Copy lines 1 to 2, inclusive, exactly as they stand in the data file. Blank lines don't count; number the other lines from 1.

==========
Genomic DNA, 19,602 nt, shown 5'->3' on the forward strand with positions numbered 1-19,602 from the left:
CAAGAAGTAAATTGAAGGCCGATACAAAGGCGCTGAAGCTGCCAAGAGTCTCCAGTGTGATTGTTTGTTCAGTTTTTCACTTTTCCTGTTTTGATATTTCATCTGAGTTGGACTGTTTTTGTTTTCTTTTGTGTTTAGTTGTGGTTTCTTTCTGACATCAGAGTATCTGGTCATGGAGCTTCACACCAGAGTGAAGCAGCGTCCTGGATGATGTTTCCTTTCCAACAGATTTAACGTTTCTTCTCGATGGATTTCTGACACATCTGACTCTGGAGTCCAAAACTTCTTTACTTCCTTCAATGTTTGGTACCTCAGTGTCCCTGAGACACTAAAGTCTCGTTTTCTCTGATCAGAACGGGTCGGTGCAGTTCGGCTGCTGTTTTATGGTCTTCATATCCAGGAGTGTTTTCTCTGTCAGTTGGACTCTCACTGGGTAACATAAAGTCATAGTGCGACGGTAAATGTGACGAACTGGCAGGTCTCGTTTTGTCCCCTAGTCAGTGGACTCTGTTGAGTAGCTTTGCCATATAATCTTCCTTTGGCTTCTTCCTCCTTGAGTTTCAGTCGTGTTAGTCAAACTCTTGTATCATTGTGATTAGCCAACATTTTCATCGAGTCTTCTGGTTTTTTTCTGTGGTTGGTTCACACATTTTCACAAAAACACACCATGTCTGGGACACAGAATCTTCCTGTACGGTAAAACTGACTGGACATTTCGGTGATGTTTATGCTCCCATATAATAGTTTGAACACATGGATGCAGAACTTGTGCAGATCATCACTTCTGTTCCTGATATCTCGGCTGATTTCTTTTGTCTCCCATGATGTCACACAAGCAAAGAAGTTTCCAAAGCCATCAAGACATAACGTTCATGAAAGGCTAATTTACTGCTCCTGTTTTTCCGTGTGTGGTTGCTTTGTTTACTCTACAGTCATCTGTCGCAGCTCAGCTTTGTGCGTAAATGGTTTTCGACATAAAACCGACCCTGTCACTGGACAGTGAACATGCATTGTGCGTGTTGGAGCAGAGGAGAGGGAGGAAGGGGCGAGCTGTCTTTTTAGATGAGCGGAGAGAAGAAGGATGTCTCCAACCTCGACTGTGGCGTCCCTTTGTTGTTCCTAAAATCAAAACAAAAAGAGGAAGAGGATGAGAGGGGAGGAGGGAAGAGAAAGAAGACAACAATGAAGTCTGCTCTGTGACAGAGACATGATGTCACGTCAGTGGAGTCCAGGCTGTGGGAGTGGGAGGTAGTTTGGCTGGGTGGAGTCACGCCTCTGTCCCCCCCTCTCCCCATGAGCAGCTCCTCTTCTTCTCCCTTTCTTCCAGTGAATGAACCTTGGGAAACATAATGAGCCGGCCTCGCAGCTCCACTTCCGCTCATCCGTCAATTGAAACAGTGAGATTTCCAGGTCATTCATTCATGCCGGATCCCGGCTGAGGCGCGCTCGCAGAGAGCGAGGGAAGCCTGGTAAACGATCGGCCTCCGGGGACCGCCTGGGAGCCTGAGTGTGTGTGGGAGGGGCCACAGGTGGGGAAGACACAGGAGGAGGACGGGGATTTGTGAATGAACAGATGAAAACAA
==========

Genomic DNA, 19,602 nt, shown 5'->3' on the forward strand with positions numbered 1-19,602 from the left:
CAAGAAGTAAATTGAAGGCCGATACAAAGGCGCTGAAGCTGCCAAGAGTCTCCAGTGTGATTGTTTGTTCAGTTTTTCACTTTTCCTGTTTTGATATTTCATCTGAGTTGGACTGTTTTTGTTTTCTTTTGTGTTTAGTTGTGGTTTCTTTCTGACATCAGAGTATCTGGTCATGGAGCTTCACACCAGAGTGAAGCAGCGTCCTGGATGATGTTTCCTTTCCAACAGATTTAACGTTTCTTCTCGATGGATTTCTGACACATCTGACTCTGGAGTCCAAAACTTCTTTACTTCCTTCAATGTTTGGTACCTCAGTGTCCCTGAGACACTAAAGTCTCGTTTTCTCTGATCAGAACGGGTCGGTGCAGTTCGGCTGCTGTTTTATGGTCTTCATATCCAGGAGTGTTTTCTCTGTCAGTTGGACTCTCACTGGGTAACATAAAGTCATAGTGCGACGGTAAATGTGACGAACTGGCAGGTCTCGTTTTGTCCCCTAGTCAGTGGACTCTGTTGAGTAGCTTTGCCATATAATCTTCCTTTGGCTTCTTCCTCCTTGAGTTTCAGTCGTGTTAGTCAAACTCTTGTATCATTGTGATTAGCCAACATTTTCATCGAGTCTTCTGGTTTTTTTCTGTGGTTGGTTCACACATTTTCACAAAAACACACCATGTCTGGGACACAGAATCTTCCTGTACGGTAAAACTGACTGGACATTTCGGTGATGTTTATGCTCCCATATAATAGTTTGAACACATGGATGCAGAACTTGTGCAGATCATCACTTCTGTTCCTGATATCTCGGCTGATTTCTTTTGTCTCCCATGATGTCACACAAGCAAAGAAGTTTCCAAAGCCATCAAGACATAACGTTCATGAAAGGCTAATTTACTGCTCCTGTTTTTCCGTGTGTGGTTGCTTTGTTTACTCTACAGTCATCTGTCGCAGCTCAGCTTTGTGCGTAAATGGTTTTCGACATAAAACCGACCCTGTCACTGGACAGTGAACATGCATTGTGCGTGTTGGAGCAGAGGAGAGGGAGGAAGGGGCGAGCTGTCTTTTTAGATGAGCGGAGAGAAGAAGGATGTCTCCAACCTCGACTGTGGCGTCCCTTTGTTGTTCCTAAAATCAAAACAAAAAGAGGAAGAGGATGAGAGGGGAGGAGGGAAGAGAAAGAAGACAACAATGAAGTCTGCTCTGTGACAGAGACATGATGTCACGTCAGTGGAGTCCAGGCTGTGGGAGTGGGAGGTAGTTTGGCTGGGTGGAGTCACGCCTCTGTCCCCCCCTCTCCCCATGAGCAGCTCCTCTTCTTCTCCCTTTCTTCCAGTGAATGAACCTTGGGAAACATAATGAGCCGGCCTCGCAGCTCCACTTCCGCTCATCCGTCAATTGAAACAGTGAGATTTCCAGGTCATTCATTCATGCCGGATCCCGGCTGAGGCGCGCTCGCAGAGAGCGAGGGAAGCCTGGTAAACGATCGGCCTCCGGGGACCGCCTGGGAGCCTGAGTGTGTGTGGGAGGGGCCACAGGTGGGGAAGACACAGGAGGAGGACGGGGATTTGTGAATGAACAGATGAAAACAA